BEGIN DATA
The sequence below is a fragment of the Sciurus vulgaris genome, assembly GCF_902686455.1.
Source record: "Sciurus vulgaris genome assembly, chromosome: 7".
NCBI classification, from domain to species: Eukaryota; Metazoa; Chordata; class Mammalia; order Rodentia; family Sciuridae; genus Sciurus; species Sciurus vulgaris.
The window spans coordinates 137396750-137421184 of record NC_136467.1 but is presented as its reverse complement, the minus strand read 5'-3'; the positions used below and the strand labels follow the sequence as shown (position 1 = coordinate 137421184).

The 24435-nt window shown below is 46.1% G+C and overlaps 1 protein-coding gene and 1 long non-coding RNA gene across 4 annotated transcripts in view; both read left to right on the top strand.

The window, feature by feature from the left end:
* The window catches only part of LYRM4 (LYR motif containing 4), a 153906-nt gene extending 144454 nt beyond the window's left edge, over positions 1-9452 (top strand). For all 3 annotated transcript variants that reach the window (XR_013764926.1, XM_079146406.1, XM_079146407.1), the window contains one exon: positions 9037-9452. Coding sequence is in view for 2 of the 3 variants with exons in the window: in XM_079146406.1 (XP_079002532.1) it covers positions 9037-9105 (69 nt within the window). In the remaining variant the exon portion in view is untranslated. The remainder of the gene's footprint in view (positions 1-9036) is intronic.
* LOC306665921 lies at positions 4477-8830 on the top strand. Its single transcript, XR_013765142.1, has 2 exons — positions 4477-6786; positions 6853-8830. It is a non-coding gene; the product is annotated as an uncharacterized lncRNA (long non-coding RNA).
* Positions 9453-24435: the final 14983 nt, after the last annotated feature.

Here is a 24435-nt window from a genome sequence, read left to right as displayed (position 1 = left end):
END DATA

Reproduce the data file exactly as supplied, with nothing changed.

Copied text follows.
The sequence below is a fragment of the Sciurus vulgaris genome, assembly GCF_902686455.1.
Source record: "Sciurus vulgaris genome assembly, chromosome: 7".
NCBI classification, from domain to species: Eukaryota; Metazoa; Chordata; class Mammalia; order Rodentia; family Sciuridae; genus Sciurus; species Sciurus vulgaris.
The window spans coordinates 137396750-137421184 of record NC_136467.1 but is presented as its reverse complement, the minus strand read 5'-3'; the positions used below and the strand labels follow the sequence as shown (position 1 = coordinate 137421184).

The 24435-nt window shown below is 46.1% G+C and overlaps 1 protein-coding gene and 1 long non-coding RNA gene across 4 annotated transcripts in view; both read left to right on the top strand.

The window, feature by feature from the left end:
* The window catches only part of LYRM4 (LYR motif containing 4), a 153906-nt gene extending 144454 nt beyond the window's left edge, over positions 1-9452 (top strand). For all 3 annotated transcript variants that reach the window (XR_013764926.1, XM_079146406.1, XM_079146407.1), the window contains one exon: positions 9037-9452. Coding sequence is in view for 2 of the 3 variants with exons in the window: in XM_079146406.1 (XP_079002532.1) it covers positions 9037-9105 (69 nt within the window). In the remaining variant the exon portion in view is untranslated. The remainder of the gene's footprint in view (positions 1-9036) is intronic.
* LOC306665921 lies at positions 4477-8830 on the top strand. Its single transcript, XR_013765142.1, has 2 exons — positions 4477-6786; positions 6853-8830. It is a non-coding gene; the product is annotated as an uncharacterized lncRNA (long non-coding RNA).
* Positions 9453-24435: the final 14983 nt, after the last annotated feature.

Here is a 24435-nt window from a genome sequence, read left to right as displayed (position 1 = left end):